Journal of Alcoholism Drug Abuse & Substance Dependence Category: Medical Type: Review Article

Long Term Immunologic Consequences of Illicit Drug Abuse

Obinna Nnorom-Dike1*, Osmond Ekwebelem1, Ekene Ofielu1, Micheal Attah1 and David Ekwe1
1 Department Of Microbiology And Immunology, University Of Nigeria, Nsukka, Nigeria

*Corresponding Author(s):
Obinna Nnorom-Dike
Department Of Microbiology And Immunology, University Of Nigeria, Nsukka, Nigeria
Tel:+234 8160641402,
Email:obinna.nnorom-dike.199535@unn.edu.ng

Received Date: Nov 16, 2020
Accepted Date: Dec 04, 2020
Published Date: Dec 09, 2020

Abstract

The increased susceptibility to infections among illicit drug users has gained immense interest. Over the past three decades, the effects of illicit drugs on the immune system have been subject to research predominantly in animals; while relatively little studies have been done in humans. This review focuses exclusively on reported effects of illicit drugs (Cocaine, Marijuana and Opioids) on the immune cell function in human. The emerging picture suggests that the contribution of illicit drugs to the global burden of disease and death are large and troubling. Reported consequences hint that cocaine can compromise the integrity of the immune system through direct effects on lymphocyte responses, particularly Natural Killer (NK) cells. Marijuana the most commonly used illicit drug, affects the number, proliferation and sensitivity of important immune cells such as T cells, B cells and NK cells by directly inhibiting immune cell migration to tissues. Similarly, opioid suppresses the immune system through direct or indirect pathways that leads to the release of corticosteroid and immunosuppressive hormones, thereby resulting to immune system suppression. This decreased immune responsiveness in illicit drug abusers is believed to be responsible for the increased susceptibility to viral infections. Therefore, beyond the prevalence of illicit drug use and dependence, medical practitioners and illicit drug users should be aware of the flipsides associated with this disorder, particularly the immunologic downsides.

Keywords

Cocaine; Illicit drugs; Immune system; Marijuana; Opioid

INTRODUCTION

Over the past decade, the increased susceptibility to infections among illicit drug users has become more widely acknowledged. The rampant use of illicit drugs is creating countless problems for society. Currently, illicit drug abusers are the largest growing segment of the population becoming infected with the human immunodeficiency virus (HIV) [1]. Over the years, there have been notable changes in the clinical manifestations of these psychoactive drugs due to several modifications in their contents and manufacturing processes. Contrary to expectations, the magnitude of this problem continues to increase in many parts of the world. Illicit chemists are compounding and synthesizing new designer illicit drugs faster than society can make them illegal [2]. The inability of standard clinical laboratory urine and blood drug screenings to routinely detect most of these drugs has left law enforcement agencies and clinicians handicapped in evaluating the patient who presents psychiatric, neurologic, cardiovascular and immunologic complications linked with illicit drug use [3]. However, it is difficult to estimate the magnitude of illicit drug abuse and the risk to public health [4]. Although the data have limitations and are incomplete, global estimates indicates that most of the illicit drugs came from shops (57.68 %), friends (31.46 %), and dealers (10.1 %) [3]. The users of illicit drugs experienced happy/euphoric mood (57.7 %), talkativeness (42.5 %), and hallucinations (22.8 %); however, 74% experienced adverse reactions (immunologic reactions) with 4.9 % requiring hospitalizations [3]. Increasing the risk of HIV transmission, disease progression, and less adherence to the antiretroviral therapy, which significantly contribute to morbidity and mortality of the HIV infected patients have been reported as the role illicit drugs of abuse play [5,6].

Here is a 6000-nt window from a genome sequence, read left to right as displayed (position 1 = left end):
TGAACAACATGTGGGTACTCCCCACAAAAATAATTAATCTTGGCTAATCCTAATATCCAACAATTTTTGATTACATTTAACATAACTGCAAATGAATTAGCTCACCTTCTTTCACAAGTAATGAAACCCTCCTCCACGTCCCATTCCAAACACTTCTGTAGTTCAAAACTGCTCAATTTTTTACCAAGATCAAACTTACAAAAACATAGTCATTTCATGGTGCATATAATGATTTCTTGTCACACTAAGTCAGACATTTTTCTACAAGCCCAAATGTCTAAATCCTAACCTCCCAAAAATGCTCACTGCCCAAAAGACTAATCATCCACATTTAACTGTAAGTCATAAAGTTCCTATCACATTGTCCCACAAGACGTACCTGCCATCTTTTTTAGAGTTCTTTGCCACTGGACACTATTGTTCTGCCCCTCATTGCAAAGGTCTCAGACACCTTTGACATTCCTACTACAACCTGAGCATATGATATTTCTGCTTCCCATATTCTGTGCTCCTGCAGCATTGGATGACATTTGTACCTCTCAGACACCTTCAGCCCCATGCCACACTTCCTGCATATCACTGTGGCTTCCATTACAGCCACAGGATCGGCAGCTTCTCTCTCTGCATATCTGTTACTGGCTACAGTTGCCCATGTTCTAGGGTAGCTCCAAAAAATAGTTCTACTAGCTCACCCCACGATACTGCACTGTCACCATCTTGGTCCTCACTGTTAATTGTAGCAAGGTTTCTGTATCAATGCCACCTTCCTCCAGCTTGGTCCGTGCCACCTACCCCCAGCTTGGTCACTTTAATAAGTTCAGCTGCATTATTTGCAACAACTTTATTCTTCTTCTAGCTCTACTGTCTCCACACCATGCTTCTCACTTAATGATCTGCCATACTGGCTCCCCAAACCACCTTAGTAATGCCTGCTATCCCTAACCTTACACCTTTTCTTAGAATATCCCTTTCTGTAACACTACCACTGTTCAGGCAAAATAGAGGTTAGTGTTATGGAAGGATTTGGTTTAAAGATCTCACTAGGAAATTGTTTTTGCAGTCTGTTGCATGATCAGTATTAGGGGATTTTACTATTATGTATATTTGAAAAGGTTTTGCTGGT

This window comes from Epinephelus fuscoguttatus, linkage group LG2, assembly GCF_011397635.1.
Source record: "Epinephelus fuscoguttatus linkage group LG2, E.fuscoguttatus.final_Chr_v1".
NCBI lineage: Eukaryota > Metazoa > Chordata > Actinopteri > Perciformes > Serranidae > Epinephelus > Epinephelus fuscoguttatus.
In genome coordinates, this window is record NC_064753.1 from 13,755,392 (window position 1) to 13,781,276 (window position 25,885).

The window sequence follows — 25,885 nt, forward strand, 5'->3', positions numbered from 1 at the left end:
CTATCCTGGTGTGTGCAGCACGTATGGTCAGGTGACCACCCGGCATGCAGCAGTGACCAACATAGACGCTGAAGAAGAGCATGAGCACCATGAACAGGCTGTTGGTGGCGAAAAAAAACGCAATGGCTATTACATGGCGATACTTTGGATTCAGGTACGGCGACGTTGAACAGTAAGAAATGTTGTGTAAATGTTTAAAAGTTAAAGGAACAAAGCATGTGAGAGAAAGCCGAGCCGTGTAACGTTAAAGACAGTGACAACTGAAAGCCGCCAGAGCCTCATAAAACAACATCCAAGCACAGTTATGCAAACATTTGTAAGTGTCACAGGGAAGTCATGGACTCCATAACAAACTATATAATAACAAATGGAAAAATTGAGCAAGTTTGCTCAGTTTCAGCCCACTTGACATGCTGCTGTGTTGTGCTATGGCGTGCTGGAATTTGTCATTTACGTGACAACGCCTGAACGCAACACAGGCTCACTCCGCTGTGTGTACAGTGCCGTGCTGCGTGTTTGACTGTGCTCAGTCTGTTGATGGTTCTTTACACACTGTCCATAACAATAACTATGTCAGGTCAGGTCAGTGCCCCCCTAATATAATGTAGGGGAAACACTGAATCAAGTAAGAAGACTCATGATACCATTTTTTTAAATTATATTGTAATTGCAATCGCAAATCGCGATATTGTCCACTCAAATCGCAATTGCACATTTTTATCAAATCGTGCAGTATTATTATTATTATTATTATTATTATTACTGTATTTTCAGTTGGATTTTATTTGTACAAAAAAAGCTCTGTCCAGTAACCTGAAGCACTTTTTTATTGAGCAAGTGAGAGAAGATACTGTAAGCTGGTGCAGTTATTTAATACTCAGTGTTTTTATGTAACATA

Cocaine, opioid and marijuana abuse increases the viral disease progression by affecting host immune function, promoting the virus entry into the immune cells and replication, and also causes severe neurocognitive disorders by inducing neuro-inflammation [7,8]. Although gut microbiota contributes immensely in regulating immune homeostasis, both HIV and illicit drugs are notoriously acknowledged for its potential to disrupt gut homeostasis, gut immunity, and microbial translocation that may result to the accelerated viral disease progression [1]. While injection drug use is the second most common route for the HIV transmission, alcohol consumption, smoking, inhaling, and ingesting drugs such as cocaine, opioid (codeine and morphine) and marijuana will increase the risk of contracting HIV infection [9].